The rumours were true, the iPad mini exists, and will arrive in stores and in the hands of those who preordered on 2nd November. Perhaps the real surprise, though, is the availability of the next generation regular sized iPad on the very same day.
Pushing the iPad platform up
The new iPad, which we will be referring to as the iPad 4 from herein, is essentially the iPad we expected to see in March 2013. It's an impressive push upwards, doubling both the CPU and GPU power of the iPad 3 in just 8 months. With the iPad 4, Apple has created a tablet computer that is fully capable of running just about any collection of code that Apple or third party developers can realistically conceive of. We can't overstate how impressive the iPad 4 is on paper. It's a tablet computer with the general computing power of an iMac from just a few years ago and graphics power equal to the Playstation 3 and XBOX 360. Combine this power with a 3 mega pixel display and a 10 hour battery life and it's not at all hard to see why the iPad 4 is such an important piece of computing hardware.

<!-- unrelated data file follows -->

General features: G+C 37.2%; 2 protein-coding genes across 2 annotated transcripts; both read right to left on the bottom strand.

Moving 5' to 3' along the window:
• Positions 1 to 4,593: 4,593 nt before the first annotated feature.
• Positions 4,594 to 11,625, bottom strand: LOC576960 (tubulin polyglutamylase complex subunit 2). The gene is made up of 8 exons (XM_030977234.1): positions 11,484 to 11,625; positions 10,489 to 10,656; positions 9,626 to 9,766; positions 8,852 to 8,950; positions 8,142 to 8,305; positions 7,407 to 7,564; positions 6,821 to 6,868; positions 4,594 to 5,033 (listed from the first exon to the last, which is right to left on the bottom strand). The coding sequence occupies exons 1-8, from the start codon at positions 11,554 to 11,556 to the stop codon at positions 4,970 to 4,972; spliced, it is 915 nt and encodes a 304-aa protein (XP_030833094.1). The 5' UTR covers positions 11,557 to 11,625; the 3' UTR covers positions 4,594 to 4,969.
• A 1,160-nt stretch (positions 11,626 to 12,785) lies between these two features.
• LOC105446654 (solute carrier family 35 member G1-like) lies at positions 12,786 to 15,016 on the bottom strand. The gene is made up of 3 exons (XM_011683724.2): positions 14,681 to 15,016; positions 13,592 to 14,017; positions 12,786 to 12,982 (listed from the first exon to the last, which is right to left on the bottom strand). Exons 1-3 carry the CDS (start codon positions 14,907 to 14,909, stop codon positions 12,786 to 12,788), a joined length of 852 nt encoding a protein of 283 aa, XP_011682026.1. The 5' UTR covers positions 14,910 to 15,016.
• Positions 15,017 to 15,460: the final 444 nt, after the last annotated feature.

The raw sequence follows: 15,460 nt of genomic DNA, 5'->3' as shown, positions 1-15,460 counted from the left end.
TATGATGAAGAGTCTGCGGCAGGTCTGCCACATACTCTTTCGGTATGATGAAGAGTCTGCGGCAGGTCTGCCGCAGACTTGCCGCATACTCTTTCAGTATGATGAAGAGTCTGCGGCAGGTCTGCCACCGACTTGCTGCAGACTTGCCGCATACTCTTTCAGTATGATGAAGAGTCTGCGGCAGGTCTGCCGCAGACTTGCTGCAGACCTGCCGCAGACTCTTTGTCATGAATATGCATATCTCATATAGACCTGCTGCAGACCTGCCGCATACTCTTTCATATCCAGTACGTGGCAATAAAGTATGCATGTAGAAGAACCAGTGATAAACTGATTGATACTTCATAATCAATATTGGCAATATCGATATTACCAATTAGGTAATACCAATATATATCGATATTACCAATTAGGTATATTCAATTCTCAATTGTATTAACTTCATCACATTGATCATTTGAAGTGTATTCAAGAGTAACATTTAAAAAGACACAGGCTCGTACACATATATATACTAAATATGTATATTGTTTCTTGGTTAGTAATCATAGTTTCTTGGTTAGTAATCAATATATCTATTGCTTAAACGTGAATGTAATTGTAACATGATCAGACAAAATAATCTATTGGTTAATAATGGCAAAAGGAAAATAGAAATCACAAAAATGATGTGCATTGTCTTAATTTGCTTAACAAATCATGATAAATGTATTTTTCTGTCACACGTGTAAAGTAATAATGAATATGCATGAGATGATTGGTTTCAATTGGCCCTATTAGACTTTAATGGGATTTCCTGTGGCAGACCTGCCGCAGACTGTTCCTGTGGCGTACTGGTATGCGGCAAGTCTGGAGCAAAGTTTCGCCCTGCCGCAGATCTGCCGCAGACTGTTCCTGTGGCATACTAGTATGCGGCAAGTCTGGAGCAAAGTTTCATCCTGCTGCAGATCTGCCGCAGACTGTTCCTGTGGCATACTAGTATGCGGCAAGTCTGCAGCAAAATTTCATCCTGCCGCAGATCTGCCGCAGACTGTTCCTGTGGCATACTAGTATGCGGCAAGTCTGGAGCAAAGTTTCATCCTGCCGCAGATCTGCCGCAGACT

Pushing the iPad plaform down
We believe that the smaller display of the iPad mini will restrict it's productivity for the kind of activities that we feature on iPad Creative. Having said that, we are completely confident that tablet computers are the future of general purpose computing, so expanding the range is the right thing to do at this time.
The iPad mini is the new entry level iPad. If Tim Cook felt that the best way of protecting the more profitable end of the range was to reduce the size of the display, then so be it. We think that many iPad mini owners will eventually upgrade to the full 9.7" experience, or perhaps even own both.
In our next article we'll take a look at where Apple can push the iPad next. If the iPad 4 is the iPad we expected Apple to launch in 2013, where does that leave the possibility of a refresh in Spring 2013?